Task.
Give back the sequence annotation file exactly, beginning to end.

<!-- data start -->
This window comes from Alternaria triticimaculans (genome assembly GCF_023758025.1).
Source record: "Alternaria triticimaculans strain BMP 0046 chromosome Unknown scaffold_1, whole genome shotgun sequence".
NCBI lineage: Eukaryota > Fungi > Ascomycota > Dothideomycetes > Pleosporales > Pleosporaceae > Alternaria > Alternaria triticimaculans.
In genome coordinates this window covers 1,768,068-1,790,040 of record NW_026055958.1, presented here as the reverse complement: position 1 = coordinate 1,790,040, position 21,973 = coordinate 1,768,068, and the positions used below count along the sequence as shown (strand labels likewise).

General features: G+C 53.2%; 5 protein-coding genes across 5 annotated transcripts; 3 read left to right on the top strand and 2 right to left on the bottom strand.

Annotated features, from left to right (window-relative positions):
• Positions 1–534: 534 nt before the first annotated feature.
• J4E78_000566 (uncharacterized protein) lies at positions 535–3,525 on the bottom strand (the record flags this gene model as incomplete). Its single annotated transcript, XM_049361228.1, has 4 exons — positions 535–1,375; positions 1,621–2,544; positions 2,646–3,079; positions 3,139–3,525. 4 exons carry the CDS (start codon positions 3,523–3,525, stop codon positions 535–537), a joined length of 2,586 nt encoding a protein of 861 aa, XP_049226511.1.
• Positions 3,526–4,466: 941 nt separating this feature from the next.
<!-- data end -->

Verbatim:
This window comes from Alternaria triticimaculans (genome assembly GCF_023758025.1).
Source record: "Alternaria triticimaculans strain BMP 0046 chromosome Unknown scaffold_1, whole genome shotgun sequence".
NCBI lineage: Eukaryota > Fungi > Ascomycota > Dothideomycetes > Pleosporales > Pleosporaceae > Alternaria > Alternaria triticimaculans.
In genome coordinates this window covers 1,768,068-1,790,040 of record NW_026055958.1, presented here as the reverse complement: position 1 = coordinate 1,790,040, position 21,973 = coordinate 1,768,068, and the positions used below count along the sequence as shown (strand labels likewise).

General features: G+C 53.2%; 5 protein-coding genes across 5 annotated transcripts; 3 read left to right on the top strand and 2 right to left on the bottom strand.

Annotated features, from left to right (window-relative positions):
• Positions 1–534: 534 nt before the first annotated feature.
• J4E78_000566 (uncharacterized protein) lies at positions 535–3,525 on the bottom strand (the record flags this gene model as incomplete). Its single annotated transcript, XM_049361228.1, has 4 exons — positions 535–1,375; positions 1,621–2,544; positions 2,646–3,079; positions 3,139–3,525. 4 exons carry the CDS (start codon positions 3,523–3,525, stop codon positions 535–537), a joined length of 2,586 nt encoding a protein of 861 aa, XP_049226511.1.
• Positions 3,526–4,466: 941 nt separating this feature from the next.